About halfway through the conversation at Money20/20, discussion turns to Kodak.
It’s not without merit. The photography giant once boasted more than 145,000 employees and $16bn in global revenues, but its empire all but crumbled due to rise of digital photography. To digital currency proponents, this shift has been held up as an example of what happens when incumbents fail to innovate when new technologies lead to the creation of new behaviors.
In the face of tech that enables value to be sent at a low cost across national borders, industry supporters have long argued remittances are the first and most obvious area for disruption, and that industry giants like MoneyGram and Western Union will be among the initial firms to see bottom lines impacted.
For all the capital deployed against this thesis, Peter Ohser’s level of incredulity when faced with this possibility is a bit surprising. The executive vice president of business development at global remittance giant MoneyGram has heard these arguments before, but feels digital currency doesn’t pose any threat or solve pressing problems.
“If you could actually leverage [bitcoin] the way people want, we’d be there,” he said.
At the end of the day, he argues, consumers want physical cash, something MoneyGram with its network of partners in 200 countries, is equipped to provide.
In response, I bring up traditional photos, how today's consumers don’t think anything of sending and receiving digital images, and that perhaps, a similar change, however unlikely, it may seem, could take place with cash. Ohser, however, fights against this narrative.
Cameras, he said, were expensive, heavy, prone to error and inconvenient. He throws around words like cumbersome before just calling the process “a real pain in the ass”.
Interestingly, Ohser doesn’t see remittances in the same light, telling CoinDesk that he believes existing payment behaviors are too entrenched, and that bitcoin is unlikely to offer enough utility:
Still, Ohser allows for a certain margin for error in his rationale, at times suggesting that MoneyGram might be inclined to leverage bitcoin if it solved what he believes are its key problems – acceptance and scale.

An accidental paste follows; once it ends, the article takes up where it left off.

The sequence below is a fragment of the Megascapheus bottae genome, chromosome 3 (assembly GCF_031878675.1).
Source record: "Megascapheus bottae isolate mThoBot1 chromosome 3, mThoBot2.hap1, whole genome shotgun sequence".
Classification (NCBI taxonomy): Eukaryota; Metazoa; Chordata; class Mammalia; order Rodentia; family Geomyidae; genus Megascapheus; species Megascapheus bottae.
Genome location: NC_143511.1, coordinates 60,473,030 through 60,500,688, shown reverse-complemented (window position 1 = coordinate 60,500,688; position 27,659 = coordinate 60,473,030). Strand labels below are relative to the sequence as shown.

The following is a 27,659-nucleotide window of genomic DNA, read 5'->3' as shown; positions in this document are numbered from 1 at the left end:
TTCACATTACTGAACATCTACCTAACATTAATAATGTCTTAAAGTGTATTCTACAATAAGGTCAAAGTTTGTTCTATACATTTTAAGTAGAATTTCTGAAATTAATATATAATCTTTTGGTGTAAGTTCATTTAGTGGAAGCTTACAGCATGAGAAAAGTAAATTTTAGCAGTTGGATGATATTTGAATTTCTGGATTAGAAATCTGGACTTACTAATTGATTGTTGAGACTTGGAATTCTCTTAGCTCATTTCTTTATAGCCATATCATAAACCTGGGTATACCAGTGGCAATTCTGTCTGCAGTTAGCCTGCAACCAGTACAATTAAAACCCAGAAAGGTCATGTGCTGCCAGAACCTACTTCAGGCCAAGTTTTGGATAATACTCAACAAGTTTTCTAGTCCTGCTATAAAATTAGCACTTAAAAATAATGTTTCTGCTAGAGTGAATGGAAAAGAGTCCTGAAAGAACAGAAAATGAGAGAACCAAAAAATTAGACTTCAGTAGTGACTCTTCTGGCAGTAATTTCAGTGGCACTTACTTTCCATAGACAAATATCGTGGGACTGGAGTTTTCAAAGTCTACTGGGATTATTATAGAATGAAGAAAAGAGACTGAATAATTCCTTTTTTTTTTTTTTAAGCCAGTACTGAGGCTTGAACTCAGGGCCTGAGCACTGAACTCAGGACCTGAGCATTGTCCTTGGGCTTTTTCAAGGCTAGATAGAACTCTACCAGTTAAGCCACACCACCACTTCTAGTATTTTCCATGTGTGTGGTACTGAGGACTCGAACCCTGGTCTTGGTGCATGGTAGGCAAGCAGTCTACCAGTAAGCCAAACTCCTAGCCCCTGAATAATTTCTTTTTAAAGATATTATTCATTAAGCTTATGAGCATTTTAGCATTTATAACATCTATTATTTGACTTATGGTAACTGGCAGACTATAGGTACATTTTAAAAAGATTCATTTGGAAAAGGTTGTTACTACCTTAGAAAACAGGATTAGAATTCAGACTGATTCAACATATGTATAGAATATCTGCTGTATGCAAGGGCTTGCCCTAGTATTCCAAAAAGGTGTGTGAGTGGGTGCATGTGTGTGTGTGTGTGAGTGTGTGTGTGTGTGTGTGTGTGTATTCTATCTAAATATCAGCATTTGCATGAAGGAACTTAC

From the onset, it’s clear that Ohser has been paying close attention to the industry. For example, he’s quick to bring up the so-called “last-mile challenge”, the theory that no matter how quickly money can be sent, getting physical funds into the hands of consumers is the greatest and most costly challenge.
“We’re always paying attention to everything,” he says. “We don’t take anything lightly.”
However, Ohser does seem to dismiss bitcoin and digital currencies in many regards. For one, he is adamant that there’s only one way for bitcoin to solve that last-mile challenge – by becoming a widely accepted global currency, and he doesn’t believe that's very likely.
“We don’t see bitcoin in particular as a solution today to be able to one disrupt us or provide a better or different service,” he adds.
Ohser believes the blockchain, the digital currency’s open distributed ledger, holds more promise. For one, it’s not “tainted” by early challenges, but he still believes it doesn’t solve the problem of getting users money that can be converted into goods and services.
“You can send money to a phone, but these people need cash,” he continues. “They need to buy their food and pay medical bills. People are spending most of that money within 24 hours. They’re living hand to mouth.”
Throughout the conversation, Ohser seems to shift in his views, sometimes indicating that the problem with digital currency is one of technology, while other times blaming regulatory concerns as the main issue.
He’s quick to praise the technology, before listing it’s issues today, and always seems willing to add the caveat that these opinions are subject to change, however unlikely that may be.